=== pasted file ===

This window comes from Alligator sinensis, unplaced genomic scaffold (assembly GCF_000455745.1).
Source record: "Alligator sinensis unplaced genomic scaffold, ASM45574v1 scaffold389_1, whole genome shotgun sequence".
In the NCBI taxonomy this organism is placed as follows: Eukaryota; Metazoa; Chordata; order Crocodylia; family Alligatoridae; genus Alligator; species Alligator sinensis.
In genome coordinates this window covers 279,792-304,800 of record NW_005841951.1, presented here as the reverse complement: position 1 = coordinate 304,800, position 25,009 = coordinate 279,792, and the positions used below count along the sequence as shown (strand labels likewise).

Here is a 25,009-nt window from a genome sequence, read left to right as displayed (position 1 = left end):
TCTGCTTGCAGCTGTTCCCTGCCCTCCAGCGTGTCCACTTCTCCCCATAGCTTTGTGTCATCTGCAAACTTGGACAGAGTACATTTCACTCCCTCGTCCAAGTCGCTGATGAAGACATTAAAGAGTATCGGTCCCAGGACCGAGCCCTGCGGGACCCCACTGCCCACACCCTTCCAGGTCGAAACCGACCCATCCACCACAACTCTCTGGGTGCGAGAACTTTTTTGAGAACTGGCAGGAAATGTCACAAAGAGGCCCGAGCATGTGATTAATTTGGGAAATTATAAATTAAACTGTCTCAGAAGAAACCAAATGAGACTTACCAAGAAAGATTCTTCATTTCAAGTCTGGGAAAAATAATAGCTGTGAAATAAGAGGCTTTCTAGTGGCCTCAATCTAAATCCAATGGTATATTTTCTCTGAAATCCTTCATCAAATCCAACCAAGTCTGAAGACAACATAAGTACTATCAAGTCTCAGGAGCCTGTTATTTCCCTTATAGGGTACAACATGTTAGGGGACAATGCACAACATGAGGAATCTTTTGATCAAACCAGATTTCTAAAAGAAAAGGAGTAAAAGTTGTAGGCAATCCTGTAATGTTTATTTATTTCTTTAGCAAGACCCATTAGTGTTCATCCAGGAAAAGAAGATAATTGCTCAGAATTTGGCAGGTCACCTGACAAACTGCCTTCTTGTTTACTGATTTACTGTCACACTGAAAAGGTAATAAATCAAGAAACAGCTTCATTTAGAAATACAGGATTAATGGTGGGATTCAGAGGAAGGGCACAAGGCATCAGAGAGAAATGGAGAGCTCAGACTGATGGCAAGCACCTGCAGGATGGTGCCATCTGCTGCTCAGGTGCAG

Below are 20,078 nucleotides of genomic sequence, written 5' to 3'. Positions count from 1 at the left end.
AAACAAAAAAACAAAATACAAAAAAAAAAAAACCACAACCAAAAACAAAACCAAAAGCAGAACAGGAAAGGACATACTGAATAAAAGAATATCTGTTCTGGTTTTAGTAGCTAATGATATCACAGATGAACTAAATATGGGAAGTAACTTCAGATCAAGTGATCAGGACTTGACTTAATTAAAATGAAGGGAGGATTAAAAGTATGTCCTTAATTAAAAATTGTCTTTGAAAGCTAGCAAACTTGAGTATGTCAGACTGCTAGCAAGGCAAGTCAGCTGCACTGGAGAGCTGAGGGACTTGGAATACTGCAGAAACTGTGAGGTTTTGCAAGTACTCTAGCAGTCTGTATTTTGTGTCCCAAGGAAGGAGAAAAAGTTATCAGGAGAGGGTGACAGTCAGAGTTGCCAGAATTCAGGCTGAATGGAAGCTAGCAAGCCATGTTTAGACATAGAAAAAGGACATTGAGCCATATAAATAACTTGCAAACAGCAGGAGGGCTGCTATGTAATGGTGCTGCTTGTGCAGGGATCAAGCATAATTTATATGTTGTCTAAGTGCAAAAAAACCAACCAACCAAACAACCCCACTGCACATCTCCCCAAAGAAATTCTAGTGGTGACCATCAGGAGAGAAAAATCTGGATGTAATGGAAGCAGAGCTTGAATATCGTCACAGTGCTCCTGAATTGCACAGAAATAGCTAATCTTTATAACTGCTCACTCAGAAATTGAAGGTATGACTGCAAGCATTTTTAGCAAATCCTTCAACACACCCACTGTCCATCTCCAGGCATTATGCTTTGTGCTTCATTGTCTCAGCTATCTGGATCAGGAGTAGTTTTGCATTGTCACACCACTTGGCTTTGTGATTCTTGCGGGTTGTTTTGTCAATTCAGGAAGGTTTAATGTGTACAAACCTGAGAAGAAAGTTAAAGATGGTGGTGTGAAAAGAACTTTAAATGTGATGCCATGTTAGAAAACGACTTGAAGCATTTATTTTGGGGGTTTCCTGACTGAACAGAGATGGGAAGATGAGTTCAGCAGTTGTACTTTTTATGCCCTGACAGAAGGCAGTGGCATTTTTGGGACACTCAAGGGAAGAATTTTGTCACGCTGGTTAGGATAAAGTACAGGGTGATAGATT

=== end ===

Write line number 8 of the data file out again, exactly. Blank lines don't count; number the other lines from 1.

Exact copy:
AAACAAAAAAACAAAATACAAAAAAAAAAAAACCACAACCAAAAACAAAACCAAAAGCAGAACAGGAAAGGACATACTGAATAAAAGAATATCTGTTCTGGTTTTAGTAGCTAATGATATCACAGATGAACTAAATATGGGAAGTAACTTCAGATCAAGTGATCAGGACTTGACTTAATTAAAATGAAGGGAGGATTAAAAGTATGTCCTTAATTAAAAATTGTCTTTGAAAGCTAGCAAACTTGAGTATGTCAGACTGCTAGCAAGGCAAGTCAGCTGCACTGGAGAGCTGAGGGACTTGGAATACTGCAGAAACTGTGAGGTTTTGCAAGTACTCTAGCAGTCTGTATTTTGTGTCCCAAGGAAGGAGAAAAAGTTATCAGGAGAGGGTGACAGTCAGAGTTGCCAGAATTCAGGCTGAATGGAAGCTAGCAAGCCATGTTTAGACATAGAAAAAGGACATTGAGCCATATAAATAACTTGCAAACAGCAGGAGGGCTGCTATGTAATGGTGCTGCTTGTGCAGGGATCAAGCATAATTTATATGTTGTCTAAGTGCAAAAAAACCAACCAACCAAACAACCCCACTGCACATCTCCCCAAAGAAATTCTAGTGGTGACCATCAGGAGAGAAAAATCTGGATGTAATGGAAGCAGAGCTTGAATATCGTCACAGTGCTCCTGAATTGCACAGAAATAGCTAATCTTTATAACTGCTCACTCAGAAATTGAAGGTATGACTGCAAGCATTTTTAGCAAATCCTTCAACACACCCACTGTCCATCTCCAGGCATTATGCTTTGTGCTTCATTGTCTCAGCTATCTGGATCAGGAGTAGTTTTGCATTGTCACACCACTTGGCTTTGTGATTCTTGCGGGTTGTTTTGTCAATTCAGGAAGGTTTAATGTGTACAAACCTGAGAAGAAAGTTAAAGATGGTGGTGTGAAAAGAACTTTAAATGTGATGCCATGTTAGAAAACGACTTGAAGCATTTATTTTGGGGGTTTCCTGACTGAACAGAGATGGGAAGATGAGTTCAGCAGTTGTACTTTTTATGCCCTGACAGAAGGCAGTGGCATTTTTGGGACACTCAAGGGAAGAATTTTGTCACGCTGGTTAGGATAAAGTACAGGGTGATAGATT